Why bother using LinkedIn when you don’t have much job experience to put on your profile page? Here’s why–and how to do it.
LinkedIn is a great place to build a network, diversify your knowledge, and find new career opportunities–even when you’re early in your career. Students and recent grads may neglect LinkedIn, thinking it’s premature to start investing time into the platform before actually building up a solid amount of work experience. That’s a mistake.
I’ve found unexpected opportunities lurking within LinkedIn that simply require some ingenuity to take advantage of. Here are a few tips that have worked for me in the past few years I’ve spent in the tech industry after graduating.
1. START NETWORKING CONVERSATIONS YOU CAN TAKE OFFLINE
Yes, LinkedIn is kind of like a database. You load it up with information on your interests, objectives, skills, and accomplishments so the leaders and peers you connect with can tell what you’re all about. Obviously, when someone checks out your profile, you’ll want it to be thorough and compelling.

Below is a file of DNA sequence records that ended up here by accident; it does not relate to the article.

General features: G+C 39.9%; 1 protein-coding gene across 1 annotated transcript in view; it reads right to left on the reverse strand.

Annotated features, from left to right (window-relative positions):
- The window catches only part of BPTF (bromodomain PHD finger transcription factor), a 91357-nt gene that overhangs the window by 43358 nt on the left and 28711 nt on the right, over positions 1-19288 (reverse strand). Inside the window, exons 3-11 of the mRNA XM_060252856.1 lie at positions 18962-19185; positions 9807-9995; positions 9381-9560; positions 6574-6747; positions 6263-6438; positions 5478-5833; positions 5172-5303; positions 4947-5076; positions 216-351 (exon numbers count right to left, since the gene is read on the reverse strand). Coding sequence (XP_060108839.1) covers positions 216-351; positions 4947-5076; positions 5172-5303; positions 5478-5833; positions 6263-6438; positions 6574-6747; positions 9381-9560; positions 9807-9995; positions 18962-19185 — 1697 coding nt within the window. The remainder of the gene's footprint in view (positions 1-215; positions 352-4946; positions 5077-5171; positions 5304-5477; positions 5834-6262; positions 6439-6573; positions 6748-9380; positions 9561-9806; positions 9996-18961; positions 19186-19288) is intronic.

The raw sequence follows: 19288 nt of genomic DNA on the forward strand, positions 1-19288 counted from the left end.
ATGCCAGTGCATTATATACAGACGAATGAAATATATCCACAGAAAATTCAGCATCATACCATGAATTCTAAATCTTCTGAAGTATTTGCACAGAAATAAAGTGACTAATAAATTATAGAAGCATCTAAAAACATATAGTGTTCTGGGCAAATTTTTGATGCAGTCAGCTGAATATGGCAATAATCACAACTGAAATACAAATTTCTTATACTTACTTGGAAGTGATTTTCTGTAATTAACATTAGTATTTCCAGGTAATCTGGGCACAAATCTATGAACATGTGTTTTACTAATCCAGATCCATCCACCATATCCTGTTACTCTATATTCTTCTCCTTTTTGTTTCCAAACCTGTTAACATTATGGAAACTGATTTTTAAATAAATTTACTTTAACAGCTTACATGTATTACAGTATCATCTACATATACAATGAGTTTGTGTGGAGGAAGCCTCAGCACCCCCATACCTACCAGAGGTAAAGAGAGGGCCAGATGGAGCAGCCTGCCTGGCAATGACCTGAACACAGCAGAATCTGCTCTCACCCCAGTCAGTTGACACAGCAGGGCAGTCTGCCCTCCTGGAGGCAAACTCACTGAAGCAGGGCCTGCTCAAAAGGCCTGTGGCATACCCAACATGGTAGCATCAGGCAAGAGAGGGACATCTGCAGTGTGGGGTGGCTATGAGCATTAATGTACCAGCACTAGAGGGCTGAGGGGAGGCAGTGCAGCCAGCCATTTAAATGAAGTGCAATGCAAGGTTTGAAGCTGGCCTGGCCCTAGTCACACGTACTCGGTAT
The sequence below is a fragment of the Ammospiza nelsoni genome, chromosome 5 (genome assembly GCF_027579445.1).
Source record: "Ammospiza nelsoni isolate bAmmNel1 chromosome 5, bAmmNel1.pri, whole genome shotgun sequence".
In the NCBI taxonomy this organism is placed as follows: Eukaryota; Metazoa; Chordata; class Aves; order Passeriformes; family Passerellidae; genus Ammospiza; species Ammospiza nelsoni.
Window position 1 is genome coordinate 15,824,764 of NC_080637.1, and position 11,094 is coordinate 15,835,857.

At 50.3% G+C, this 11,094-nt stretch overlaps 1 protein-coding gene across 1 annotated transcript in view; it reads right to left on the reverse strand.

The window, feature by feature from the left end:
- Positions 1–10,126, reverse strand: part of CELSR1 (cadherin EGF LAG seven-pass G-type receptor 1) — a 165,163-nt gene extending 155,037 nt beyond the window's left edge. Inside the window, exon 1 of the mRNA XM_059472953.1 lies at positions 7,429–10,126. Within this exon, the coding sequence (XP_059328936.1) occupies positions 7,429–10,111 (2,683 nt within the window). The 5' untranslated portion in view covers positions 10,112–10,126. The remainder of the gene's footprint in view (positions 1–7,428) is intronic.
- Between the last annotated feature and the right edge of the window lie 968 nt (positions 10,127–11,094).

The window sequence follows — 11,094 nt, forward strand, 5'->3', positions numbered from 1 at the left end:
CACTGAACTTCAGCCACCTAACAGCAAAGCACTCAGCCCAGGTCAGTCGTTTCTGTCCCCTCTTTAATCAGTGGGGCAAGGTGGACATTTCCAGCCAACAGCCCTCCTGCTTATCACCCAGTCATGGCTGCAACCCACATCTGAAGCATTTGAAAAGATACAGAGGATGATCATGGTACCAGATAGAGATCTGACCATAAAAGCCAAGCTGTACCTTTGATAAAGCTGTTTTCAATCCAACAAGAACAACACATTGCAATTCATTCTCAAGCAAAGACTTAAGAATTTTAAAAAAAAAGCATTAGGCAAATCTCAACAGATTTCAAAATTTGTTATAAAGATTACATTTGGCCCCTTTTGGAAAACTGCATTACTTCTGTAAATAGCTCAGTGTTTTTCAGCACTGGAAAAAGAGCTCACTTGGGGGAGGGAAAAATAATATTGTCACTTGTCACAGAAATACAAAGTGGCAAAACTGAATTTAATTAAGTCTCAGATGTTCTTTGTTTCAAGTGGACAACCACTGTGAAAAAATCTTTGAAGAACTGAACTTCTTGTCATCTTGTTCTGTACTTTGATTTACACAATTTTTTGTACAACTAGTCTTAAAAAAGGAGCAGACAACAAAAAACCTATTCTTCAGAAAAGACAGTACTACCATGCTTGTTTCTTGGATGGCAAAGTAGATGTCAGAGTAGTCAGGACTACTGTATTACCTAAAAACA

But all the work you put into your profile is just a springboard for reaching out to other professionals in your industry. Whenever you come across someone you’d like to connect with on LinkedIn, your real objective should be to take the conversation you strike up offline as quickly as possible. Don’t treat LinkedIn the way you might operate on Instagram, racking up contacts you have no intention of interacting with in the real world.
LinkedIn is a means to an end, and that end goal should always be real-time conversations–ideally face to face, or by phone if necessary when you live in different places and don’t plan to visit soon. Using LinkedIn to set up face-to-face meetings with new people is a crucial and underutilized tactic for younger professionals working to build their networks in a meaningful way.
2. TREAT LINKEDIN LIKE A FREE SEMINAR
Learning quickly at a new job is one of the most exciting and daunting tasks entry- and associate-level workers usually face. First you have to learn your role and size up the work culture. Then you’ve got to get a handle on the industry and understand how your company is competing in the market. LinkedIn can actually help you with all of that.
So search for and join groups, follow leaders, comment on conversations, and share interesting stories. You can start by following industry-specific groups, first as an observer, and then as a participant as you get more comfortable. Make sure you also pay attention to what your company and its competitors are posting. Staying engaged–even by checking in on the chatter just once a week or so–can help you stay informed and ahead of the game.
Continue onto Fast Company to read the complete article.